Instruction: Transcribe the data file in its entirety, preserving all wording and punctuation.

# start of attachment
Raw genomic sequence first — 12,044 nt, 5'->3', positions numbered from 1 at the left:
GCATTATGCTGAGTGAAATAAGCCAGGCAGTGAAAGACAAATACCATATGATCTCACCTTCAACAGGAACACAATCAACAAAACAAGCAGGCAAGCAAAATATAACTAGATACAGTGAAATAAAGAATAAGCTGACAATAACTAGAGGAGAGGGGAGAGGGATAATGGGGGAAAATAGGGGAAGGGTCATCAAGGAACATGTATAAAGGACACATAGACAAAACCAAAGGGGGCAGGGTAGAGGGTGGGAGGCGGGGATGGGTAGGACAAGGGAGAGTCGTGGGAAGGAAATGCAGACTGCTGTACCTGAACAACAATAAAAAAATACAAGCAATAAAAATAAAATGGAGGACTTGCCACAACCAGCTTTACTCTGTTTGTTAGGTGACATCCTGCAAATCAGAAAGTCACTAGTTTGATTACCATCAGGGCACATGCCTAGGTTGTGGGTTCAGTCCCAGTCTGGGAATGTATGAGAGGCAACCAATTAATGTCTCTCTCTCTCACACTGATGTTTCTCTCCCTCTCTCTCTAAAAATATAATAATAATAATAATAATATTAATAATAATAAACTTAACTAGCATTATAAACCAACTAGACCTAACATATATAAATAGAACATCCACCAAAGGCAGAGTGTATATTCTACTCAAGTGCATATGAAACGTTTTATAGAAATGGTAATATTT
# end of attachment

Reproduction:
Raw genomic sequence first — 12,044 nt, 5'->3', positions numbered from 1 at the left:
GCATTATGCTGAGTGAAATAAGCCAGGCAGTGAAAGACAAATACCATATGATCTCACCTTCAACAGGAACACAATCAACAAAACAAGCAGGCAAGCAAAATATAACTAGATACAGTGAAATAAAGAATAAGCTGACAATAACTAGAGGAGAGGGGAGAGGGATAATGGGGGAAAATAGGGGAAGGGTCATCAAGGAACATGTATAAAGGACACATAGACAAAACCAAAGGGGGCAGGGTAGAGGGTGGGAGGCGGGGATGGGTAGGACAAGGGAGAGTCGTGGGAAGGAAATGCAGACTGCTGTACCTGAACAACAATAAAAAAATACAAGCAATAAAAATAAAATGGAGGACTTGCCACAACCAGCTTTACTCTGTTTGTTAGGTGACATCCTGCAAATCAGAAAGTCACTAGTTTGATTACCATCAGGGCACATGCCTAGGTTGTGGGTTCAGTCCCAGTCTGGGAATGTATGAGAGGCAACCAATTAATGTCTCTCTCTCTCACACTGATGTTTCTCTCCCTCTCTCTCTAAAAATATAATAATAATAATAATAATATTAATAATAATAAACTTAACTAGCATTATAAACCAACTAGACCTAACATATATAAATAGAACATCCACCAAAGGCAGAGTGTATATTCTACTCAAGTGCATATGAAACGTTTTATAGAAATGGTAATATTT